It’s relatively private, in that only others on NextDoor will see it. It won’t show up on a Google Search, for instance.  But I’d warn that it’s private, not confidential. There’s no way of knowing who might copy or forward your post to someone else.

Recently, our neighborhood got the “Nearby Neighborhoods” feature, which gives access to neighborhood-housesNextdoor in 9 other neighborhoods. That means when you post something on Nextdoor, you can decide whether to post it just to Forest Knolls, or to the whole bunch of neighborhoods. (If you post to all the nearby neighborhoods as well, around 1000 people will see your post.) You can even turn off some of the neighborhoods if they are not really of interest. People have been using it for things like recommendations for contractors, baby-sitters, household stuff for sale – and discussions about Sutro Forest. It’s a good way to meet up with others who have similar interests, say, for instance, small kids.

If you’d like to join, that link is HERE.

4. Forest Knolls Group on Facebook

That’s just started up. Anyone who’s on Facebook can join, but you have to ask the administrator (right now, that would be me).  I’d love for more people to join and post stuff. It’s a good place to share pictures or anything you like. It’s public to anyone on Facebook.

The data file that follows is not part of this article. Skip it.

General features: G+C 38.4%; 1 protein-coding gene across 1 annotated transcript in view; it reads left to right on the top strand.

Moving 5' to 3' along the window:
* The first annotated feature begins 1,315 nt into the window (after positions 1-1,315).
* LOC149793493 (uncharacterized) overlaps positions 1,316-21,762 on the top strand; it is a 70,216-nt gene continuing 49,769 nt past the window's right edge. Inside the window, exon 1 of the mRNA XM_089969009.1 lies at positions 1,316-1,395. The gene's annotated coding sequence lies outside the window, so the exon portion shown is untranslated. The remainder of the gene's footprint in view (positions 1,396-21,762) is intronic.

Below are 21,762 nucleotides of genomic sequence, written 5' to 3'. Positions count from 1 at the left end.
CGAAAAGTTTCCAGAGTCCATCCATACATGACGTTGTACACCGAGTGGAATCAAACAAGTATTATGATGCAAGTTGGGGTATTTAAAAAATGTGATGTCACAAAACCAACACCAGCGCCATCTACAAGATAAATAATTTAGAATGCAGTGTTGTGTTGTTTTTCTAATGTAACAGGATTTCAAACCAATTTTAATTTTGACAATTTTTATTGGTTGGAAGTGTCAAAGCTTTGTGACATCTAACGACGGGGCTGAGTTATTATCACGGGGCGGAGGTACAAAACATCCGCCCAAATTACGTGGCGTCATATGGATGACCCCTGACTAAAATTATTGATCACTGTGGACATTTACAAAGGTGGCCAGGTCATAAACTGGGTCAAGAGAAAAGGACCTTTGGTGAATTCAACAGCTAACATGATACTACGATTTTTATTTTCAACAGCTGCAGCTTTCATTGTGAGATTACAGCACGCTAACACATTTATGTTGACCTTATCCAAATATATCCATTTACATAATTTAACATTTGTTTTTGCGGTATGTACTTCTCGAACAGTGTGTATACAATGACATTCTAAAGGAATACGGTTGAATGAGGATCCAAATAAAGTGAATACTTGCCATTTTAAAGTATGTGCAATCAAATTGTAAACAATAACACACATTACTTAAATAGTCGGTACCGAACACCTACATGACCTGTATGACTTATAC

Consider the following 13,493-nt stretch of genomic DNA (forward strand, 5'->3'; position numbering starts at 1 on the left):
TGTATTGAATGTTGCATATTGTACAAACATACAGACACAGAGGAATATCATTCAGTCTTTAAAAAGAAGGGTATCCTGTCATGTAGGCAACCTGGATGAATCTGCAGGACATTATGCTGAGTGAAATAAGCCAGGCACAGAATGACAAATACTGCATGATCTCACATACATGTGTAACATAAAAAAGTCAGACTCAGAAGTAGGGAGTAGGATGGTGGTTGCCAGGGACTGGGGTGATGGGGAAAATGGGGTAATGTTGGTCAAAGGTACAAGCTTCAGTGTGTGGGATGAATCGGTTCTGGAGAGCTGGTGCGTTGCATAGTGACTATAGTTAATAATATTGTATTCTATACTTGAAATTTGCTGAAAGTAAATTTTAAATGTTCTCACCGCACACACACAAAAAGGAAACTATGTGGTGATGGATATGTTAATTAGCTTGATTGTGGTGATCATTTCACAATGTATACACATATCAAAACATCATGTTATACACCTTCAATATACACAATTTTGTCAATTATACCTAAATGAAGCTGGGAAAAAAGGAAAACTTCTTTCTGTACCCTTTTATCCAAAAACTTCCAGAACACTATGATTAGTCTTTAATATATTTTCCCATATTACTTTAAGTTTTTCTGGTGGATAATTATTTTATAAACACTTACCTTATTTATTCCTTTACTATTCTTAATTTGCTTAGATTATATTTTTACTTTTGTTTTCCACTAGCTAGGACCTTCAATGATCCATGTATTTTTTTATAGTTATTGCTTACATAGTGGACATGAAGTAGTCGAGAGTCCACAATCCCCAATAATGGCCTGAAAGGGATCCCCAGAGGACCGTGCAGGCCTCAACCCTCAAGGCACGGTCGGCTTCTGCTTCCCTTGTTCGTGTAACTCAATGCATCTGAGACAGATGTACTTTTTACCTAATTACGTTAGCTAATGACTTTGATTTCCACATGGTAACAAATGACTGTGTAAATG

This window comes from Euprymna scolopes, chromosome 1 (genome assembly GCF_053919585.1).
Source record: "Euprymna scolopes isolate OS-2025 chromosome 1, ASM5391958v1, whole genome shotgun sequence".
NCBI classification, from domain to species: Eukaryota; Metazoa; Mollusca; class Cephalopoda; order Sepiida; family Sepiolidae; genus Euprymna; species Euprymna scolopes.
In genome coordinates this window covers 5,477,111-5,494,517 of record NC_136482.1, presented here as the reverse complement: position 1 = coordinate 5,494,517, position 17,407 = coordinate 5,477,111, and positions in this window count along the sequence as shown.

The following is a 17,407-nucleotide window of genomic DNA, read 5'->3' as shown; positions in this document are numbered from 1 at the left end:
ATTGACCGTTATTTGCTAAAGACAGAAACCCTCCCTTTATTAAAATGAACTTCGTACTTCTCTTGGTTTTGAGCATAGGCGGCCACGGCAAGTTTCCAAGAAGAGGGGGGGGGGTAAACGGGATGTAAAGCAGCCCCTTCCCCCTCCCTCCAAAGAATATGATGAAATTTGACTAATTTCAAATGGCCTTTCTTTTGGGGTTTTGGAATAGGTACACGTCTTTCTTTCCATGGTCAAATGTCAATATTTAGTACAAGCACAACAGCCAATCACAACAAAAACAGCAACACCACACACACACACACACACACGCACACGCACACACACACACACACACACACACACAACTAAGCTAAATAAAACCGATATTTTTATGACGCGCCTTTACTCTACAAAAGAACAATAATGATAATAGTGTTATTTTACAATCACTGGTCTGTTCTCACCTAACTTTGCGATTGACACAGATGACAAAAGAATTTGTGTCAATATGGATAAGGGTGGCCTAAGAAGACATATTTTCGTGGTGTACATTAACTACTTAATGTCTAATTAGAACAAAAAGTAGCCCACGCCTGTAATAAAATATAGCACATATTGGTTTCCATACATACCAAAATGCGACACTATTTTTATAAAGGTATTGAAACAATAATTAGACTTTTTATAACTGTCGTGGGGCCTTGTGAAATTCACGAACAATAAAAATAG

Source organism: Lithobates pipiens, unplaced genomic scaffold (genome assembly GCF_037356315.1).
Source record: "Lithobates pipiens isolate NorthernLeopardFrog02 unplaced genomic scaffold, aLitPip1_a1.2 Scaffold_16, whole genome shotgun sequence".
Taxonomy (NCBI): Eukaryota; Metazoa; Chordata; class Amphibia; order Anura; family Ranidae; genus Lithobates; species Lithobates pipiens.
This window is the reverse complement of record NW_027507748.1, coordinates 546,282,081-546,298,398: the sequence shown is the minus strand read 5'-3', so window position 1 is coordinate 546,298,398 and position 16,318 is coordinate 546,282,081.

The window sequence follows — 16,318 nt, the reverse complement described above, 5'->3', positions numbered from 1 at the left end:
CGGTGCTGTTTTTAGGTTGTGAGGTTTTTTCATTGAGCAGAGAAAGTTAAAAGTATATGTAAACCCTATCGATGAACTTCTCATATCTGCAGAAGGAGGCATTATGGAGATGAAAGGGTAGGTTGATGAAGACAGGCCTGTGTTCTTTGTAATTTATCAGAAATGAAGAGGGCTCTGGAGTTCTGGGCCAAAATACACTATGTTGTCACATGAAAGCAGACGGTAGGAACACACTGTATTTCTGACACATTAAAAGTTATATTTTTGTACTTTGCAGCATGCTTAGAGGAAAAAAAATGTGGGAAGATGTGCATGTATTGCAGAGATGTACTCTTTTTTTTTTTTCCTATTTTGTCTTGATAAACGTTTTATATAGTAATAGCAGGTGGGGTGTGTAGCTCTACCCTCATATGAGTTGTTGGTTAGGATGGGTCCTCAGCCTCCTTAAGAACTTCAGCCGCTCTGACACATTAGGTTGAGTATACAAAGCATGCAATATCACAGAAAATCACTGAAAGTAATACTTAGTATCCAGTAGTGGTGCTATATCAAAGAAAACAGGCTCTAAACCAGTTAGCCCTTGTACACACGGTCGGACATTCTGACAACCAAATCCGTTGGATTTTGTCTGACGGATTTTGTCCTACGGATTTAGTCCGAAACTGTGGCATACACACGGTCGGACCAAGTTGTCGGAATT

Here’s the link:

Join us on Facebook


What you decide to join really depends on how you want to use it.

  • The website is intended to keep you informed, but it’s really dependent on the Webmaster. Stuff can slip by me. (If there’s something you think the neighborhood should know, email me.) It’s pretty easy reading. It also has neighborhood information.
  • The Yahoo Group has the most members right now, though all of them may not be from the neighborhood. (There’s no requirement they should be.) I think it probably reaches the most neighbors.
  • Nextdoor is good if it’s important to know who you’re talking to. Real names, real addresses. I think it’s pretty practical for the kind of thing you’d like to do in person.
  • Facebook is neat if you tend to go there anyway. It has the advantage that anyone in the group can post there – pictures, issues, just comments – it’s all welcome.

For myself – I’m on all of them. It’s neat that our neighborhood can be connected on the web. I hope more people join in  – spread the word!

Forest Knolls Neighborhood on Facebook

LIKE us on FacebookWe’re on Facebook! There’s now a community group called Forest Knolls Neighborhood, San Francisco. If you’re on Facebook, come join.